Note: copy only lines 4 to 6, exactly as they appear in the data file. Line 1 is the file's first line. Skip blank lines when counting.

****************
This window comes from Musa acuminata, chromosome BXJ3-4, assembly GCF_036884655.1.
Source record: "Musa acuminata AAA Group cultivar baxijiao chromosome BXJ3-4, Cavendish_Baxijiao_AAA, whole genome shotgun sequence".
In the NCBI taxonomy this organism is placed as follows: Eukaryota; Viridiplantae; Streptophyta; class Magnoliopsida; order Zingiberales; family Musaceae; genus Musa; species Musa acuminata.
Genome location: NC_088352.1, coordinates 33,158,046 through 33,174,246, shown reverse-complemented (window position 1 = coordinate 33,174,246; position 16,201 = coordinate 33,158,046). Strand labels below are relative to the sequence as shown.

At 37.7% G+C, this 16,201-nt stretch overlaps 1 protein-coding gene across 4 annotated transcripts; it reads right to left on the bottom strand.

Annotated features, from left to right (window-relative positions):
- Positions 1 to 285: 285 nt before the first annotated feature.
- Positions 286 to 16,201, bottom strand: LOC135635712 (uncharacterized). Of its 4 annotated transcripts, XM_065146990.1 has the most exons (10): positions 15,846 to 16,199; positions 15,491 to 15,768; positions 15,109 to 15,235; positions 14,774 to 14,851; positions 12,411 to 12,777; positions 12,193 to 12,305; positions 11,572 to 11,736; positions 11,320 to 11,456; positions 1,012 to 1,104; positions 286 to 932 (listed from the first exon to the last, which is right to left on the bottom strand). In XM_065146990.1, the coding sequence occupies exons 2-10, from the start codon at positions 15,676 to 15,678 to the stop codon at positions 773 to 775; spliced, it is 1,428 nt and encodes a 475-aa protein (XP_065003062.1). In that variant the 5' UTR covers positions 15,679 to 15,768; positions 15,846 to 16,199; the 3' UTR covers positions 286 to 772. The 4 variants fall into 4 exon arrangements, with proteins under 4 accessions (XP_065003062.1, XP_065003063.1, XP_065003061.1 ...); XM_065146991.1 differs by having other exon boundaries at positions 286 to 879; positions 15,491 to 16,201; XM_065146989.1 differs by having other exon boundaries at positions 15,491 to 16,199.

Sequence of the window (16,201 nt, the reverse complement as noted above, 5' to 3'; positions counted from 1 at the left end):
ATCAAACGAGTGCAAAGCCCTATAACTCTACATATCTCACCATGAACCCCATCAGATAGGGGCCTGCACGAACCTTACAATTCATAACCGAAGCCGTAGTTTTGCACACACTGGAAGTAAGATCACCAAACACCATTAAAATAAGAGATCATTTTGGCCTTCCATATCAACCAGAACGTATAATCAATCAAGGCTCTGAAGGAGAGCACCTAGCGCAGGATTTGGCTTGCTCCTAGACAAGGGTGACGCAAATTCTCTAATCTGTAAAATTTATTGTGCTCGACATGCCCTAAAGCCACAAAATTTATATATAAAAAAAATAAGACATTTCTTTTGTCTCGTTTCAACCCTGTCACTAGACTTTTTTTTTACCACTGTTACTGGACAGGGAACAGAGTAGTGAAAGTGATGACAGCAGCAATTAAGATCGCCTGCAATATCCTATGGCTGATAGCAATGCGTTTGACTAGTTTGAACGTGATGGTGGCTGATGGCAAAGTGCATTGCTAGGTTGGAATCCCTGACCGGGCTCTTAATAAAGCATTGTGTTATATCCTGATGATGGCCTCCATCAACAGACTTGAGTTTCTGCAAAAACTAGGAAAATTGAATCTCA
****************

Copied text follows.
Genome location: NC_088352.1, coordinates 33,158,046 through 33,174,246, shown reverse-complemented (window position 1 = coordinate 33,174,246; position 16,201 = coordinate 33,158,046). Strand labels below are relative to the sequence as shown.

At 37.7% G+C, this 16,201-nt stretch overlaps 1 protein-coding gene across 4 annotated transcripts; it reads right to left on the bottom strand.

Annotated features, from left to right (window-relative positions):